Positioning of the knee when under load is critical in injury prevention methods. The valgus or caved in positioning of the knee adds pressure across the knee, loading the ligaments and tendons in a highly stressful manner. The valgus positioning can be seen in both the squat and stoop lifting positions, as well as during the normal gait cycle of a worker as they walk through the industrial site. While catastrophic failure of the knee is not seen with every movement, the micro-trauma created within the knee relative to the valgus position sets up the worker for injury in the long run. Avoiding the valgus position of the knee is often coached in athletes when doing both the squat and the deadlift. The verbal cue of “knees out” is heard in gyms around the world. The training of the knee to track in line or with a slightly outward positioning during the lifting process serves to reduce the force across the knee, through the hip, and into the lower back. This caved in knee is often the result of a strength mismatch between the inner and outer thigh and limited flexibility of the IT band. To correct the athlete should regularly stretch the IT band, then use the inner and outer thigh machine (Figure 4) (or bands) to correct the strength differential in the legs.

7. Conclusions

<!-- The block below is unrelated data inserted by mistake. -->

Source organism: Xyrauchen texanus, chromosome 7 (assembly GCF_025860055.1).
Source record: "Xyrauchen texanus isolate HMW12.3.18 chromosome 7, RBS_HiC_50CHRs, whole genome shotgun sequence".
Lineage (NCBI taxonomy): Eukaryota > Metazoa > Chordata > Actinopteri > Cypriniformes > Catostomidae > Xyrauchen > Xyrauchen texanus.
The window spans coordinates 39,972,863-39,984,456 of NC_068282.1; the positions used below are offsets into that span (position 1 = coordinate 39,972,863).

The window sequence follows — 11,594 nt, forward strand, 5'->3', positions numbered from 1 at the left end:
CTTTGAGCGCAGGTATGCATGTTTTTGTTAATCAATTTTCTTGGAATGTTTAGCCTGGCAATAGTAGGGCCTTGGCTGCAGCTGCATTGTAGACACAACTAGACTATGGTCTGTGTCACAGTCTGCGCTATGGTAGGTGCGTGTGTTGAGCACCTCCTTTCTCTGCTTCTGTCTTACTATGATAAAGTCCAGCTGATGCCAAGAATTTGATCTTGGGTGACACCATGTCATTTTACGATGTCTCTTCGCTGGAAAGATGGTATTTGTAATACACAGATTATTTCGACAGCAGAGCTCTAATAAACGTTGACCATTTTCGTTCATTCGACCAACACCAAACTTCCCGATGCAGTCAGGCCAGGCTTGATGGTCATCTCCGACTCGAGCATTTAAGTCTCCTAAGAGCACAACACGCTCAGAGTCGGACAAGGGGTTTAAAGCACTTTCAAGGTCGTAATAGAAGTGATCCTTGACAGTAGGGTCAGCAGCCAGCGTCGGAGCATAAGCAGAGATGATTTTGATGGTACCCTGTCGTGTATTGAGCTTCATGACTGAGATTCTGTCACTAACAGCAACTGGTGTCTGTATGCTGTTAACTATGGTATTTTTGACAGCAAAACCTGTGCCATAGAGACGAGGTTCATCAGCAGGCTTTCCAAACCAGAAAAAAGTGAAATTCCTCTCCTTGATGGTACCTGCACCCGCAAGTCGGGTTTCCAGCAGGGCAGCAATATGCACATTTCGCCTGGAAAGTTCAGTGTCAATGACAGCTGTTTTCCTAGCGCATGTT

When discussing injury in the workplace it is an important finding that overexertion is the leading cause of injury among all work groups. It is interesting to note that while overexertion is the focus of most injury prevention interventions, it still remains the leading cause for workplace injury. Engineering control has been implemented in many situations but are either ignored by workers or inadequate in completely removing the work load on the worker. The traditional methods for injury prevention described earlier, which include removing the hazard, substitution to replace the hazard, engineering controls to isolate people from the hazard, administrative controls that change the way people work, and personal protective equipment (PPE) to protect the worker from exposure [6] do not seem sufficient. The one constant in every injury is the presence of a worker. The training of the worker to be an industrial athlete to function appropriately allows for the efficient use of the engineered controls and added body preparation for the worker in those instances where the hazard cannot be removed, and engineering controls are not possible.